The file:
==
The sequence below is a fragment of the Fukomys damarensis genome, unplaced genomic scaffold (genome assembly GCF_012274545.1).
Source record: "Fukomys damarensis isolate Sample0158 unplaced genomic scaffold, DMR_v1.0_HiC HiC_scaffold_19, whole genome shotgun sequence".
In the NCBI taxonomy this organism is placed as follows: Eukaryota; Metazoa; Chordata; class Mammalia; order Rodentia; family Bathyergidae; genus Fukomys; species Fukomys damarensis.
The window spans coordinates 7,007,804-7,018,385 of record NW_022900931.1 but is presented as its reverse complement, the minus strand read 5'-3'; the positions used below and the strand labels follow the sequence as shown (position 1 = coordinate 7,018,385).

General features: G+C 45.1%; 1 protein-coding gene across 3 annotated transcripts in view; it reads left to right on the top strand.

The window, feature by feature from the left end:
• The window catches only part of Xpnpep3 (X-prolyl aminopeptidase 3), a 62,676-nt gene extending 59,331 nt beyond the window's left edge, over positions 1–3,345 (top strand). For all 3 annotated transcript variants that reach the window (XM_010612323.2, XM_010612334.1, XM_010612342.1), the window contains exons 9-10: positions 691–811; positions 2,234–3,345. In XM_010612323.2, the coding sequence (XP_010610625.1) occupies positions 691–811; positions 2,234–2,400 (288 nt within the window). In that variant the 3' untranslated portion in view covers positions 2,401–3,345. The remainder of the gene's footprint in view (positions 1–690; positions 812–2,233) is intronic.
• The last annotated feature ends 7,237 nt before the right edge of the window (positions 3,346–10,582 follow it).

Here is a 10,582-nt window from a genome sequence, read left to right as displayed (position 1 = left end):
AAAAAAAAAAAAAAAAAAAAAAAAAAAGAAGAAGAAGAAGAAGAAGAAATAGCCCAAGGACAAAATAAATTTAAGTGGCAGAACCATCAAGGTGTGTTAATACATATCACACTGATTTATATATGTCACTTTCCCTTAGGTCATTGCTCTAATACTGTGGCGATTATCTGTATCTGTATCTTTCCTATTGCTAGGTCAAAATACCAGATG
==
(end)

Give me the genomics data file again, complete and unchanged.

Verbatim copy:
The sequence below is a fragment of the Fukomys damarensis genome, unplaced genomic scaffold (genome assembly GCF_012274545.1).
Source record: "Fukomys damarensis isolate Sample0158 unplaced genomic scaffold, DMR_v1.0_HiC HiC_scaffold_19, whole genome shotgun sequence".
In the NCBI taxonomy this organism is placed as follows: Eukaryota; Metazoa; Chordata; class Mammalia; order Rodentia; family Bathyergidae; genus Fukomys; species Fukomys damarensis.
The window spans coordinates 7,007,804-7,018,385 of record NW_022900931.1 but is presented as its reverse complement, the minus strand read 5'-3'; the positions used below and the strand labels follow the sequence as shown (position 1 = coordinate 7,018,385).

General features: G+C 45.1%; 1 protein-coding gene across 3 annotated transcripts in view; it reads left to right on the top strand.

The window, feature by feature from the left end:
• The window catches only part of Xpnpep3 (X-prolyl aminopeptidase 3), a 62,676-nt gene extending 59,331 nt beyond the window's left edge, over positions 1–3,345 (top strand). For all 3 annotated transcript variants that reach the window (XM_010612323.2, XM_010612334.1, XM_010612342.1), the window contains exons 9-10: positions 691–811; positions 2,234–3,345. In XM_010612323.2, the coding sequence (XP_010610625.1) occupies positions 691–811; positions 2,234–2,400 (288 nt within the window). In that variant the 3' untranslated portion in view covers positions 2,401–3,345. The remainder of the gene's footprint in view (positions 1–690; positions 812–2,233) is intronic.
• The last annotated feature ends 7,237 nt before the right edge of the window (positions 3,346–10,582 follow it).

Here is a 10,582-nt window from a genome sequence, read left to right as displayed (position 1 = left end):
AAAAAAAAAAAAAAAAAAAAAAAAAAAGAAGAAGAAGAAGAAGAAGAAATAGCCCAAGGACAAAATAAATTTAAGTGGCAGAACCATCAAGGTGTGTTAATACATATCACACTGATTTATATATGTCACTTTCCCTTAGGTCATTGCTCTAATACTGTGGCGATTATCTGTATCTGTATCTTTCCTATTGCTAGGTCAAAATACCAGATG